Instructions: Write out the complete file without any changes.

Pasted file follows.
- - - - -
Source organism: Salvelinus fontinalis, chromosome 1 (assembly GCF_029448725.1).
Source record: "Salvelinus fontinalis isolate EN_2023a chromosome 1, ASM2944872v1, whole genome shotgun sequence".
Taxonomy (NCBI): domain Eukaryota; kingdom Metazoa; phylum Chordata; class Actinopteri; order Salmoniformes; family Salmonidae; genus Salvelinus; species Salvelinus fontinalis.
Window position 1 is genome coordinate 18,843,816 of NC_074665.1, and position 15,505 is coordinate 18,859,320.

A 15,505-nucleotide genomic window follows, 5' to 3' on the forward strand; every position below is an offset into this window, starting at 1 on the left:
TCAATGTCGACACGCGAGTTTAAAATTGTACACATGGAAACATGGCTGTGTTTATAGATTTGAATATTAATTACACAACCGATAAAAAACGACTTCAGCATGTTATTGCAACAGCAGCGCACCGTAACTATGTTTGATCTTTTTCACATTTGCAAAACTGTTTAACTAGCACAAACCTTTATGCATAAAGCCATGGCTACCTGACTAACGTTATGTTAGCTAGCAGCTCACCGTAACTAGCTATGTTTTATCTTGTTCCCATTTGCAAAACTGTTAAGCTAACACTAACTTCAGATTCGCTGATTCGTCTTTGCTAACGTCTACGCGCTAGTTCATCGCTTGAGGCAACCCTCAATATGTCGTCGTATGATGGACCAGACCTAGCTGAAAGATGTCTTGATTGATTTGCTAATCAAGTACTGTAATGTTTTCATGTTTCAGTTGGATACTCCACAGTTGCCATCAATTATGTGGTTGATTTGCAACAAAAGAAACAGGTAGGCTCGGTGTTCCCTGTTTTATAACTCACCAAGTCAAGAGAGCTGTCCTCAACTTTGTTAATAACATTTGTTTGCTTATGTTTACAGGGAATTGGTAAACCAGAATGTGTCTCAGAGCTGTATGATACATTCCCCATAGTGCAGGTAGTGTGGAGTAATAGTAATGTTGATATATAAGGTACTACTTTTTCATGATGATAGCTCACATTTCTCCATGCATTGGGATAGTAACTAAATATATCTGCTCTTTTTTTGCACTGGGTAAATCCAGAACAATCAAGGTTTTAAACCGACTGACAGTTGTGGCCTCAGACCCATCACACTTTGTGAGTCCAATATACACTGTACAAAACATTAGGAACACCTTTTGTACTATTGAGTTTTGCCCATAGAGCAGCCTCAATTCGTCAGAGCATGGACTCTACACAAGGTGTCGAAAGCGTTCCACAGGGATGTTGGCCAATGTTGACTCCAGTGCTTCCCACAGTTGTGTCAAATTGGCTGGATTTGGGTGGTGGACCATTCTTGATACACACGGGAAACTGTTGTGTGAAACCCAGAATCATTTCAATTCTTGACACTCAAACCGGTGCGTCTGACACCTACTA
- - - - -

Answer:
Source organism: Salvelinus fontinalis, chromosome 1 (assembly GCF_029448725.1).
Source record: "Salvelinus fontinalis isolate EN_2023a chromosome 1, ASM2944872v1, whole genome shotgun sequence".
Taxonomy (NCBI): domain Eukaryota; kingdom Metazoa; phylum Chordata; class Actinopteri; order Salmoniformes; family Salmonidae; genus Salvelinus; species Salvelinus fontinalis.
Window position 1 is genome coordinate 18,843,816 of NC_074665.1, and position 15,505 is coordinate 18,859,320.

A 15,505-nucleotide genomic window follows, 5' to 3' on the forward strand; every position below is an offset into this window, starting at 1 on the left:
TCAATGTCGACACGCGAGTTTAAAATTGTACACATGGAAACATGGCTGTGTTTATAGATTTGAATATTAATTACACAACCGATAAAAAACGACTTCAGCATGTTATTGCAACAGCAGCGCACCGTAACTATGTTTGATCTTTTTCACATTTGCAAAACTGTTTAACTAGCACAAACCTTTATGCATAAAGCCATGGCTACCTGACTAACGTTATGTTAGCTAGCAGCTCACCGTAACTAGCTATGTTTTATCTTGTTCCCATTTGCAAAACTGTTAAGCTAACACTAACTTCAGATTCGCTGATTCGTCTTTGCTAACGTCTACGCGCTAGTTCATCGCTTGAGGCAACCCTCAATATGTCGTCGTATGATGGACCAGACCTAGCTGAAAGATGTCTTGATTGATTTGCTAATCAAGTACTGTAATGTTTTCATGTTTCAGTTGGATACTCCACAGTTGCCATCAATTATGTGGTTGATTTGCAACAAAAGAAACAGGTAGGCTCGGTGTTCCCTGTTTTATAACTCACCAAGTCAAGAGAGCTGTCCTCAACTTTGTTAATAACATTTGTTTGCTTATGTTTACAGGGAATTGGTAAACCAGAATGTGTCTCAGAGCTGTATGATACATTCCCCATAGTGCAGGTAGTGTGGAGTAATAGTAATGTTGATATATAAGGTACTACTTTTTCATGATGATAGCTCACATTTCTCCATGCATTGGGATAGTAACTAAATATATCTGCTCTTTTTTTGCACTGGGTAAATCCAGAACAATCAAGGTTTTAAACCGACTGACAGTTGTGGCCTCAGACCCATCACACTTTGTGAGTCCAATATACACTGTACAAAACATTAGGAACACCTTTTGTACTATTGAGTTTTGCCCATAGAGCAGCCTCAATTCGTCAGAGCATGGACTCTACACAAGGTGTCGAAAGCGTTCCACAGGGATGTTGGCCAATGTTGACTCCAGTGCTTCCCACAGTTGTGTCAAATTGGCTGGATTTGGGTGGTGGACCATTCTTGATACACACGGGAAACTGTTGTGTGAAACCCAGAATCATTTCAATTCTTGACACTCAAACCGGTGCGTCTGACACCTACTA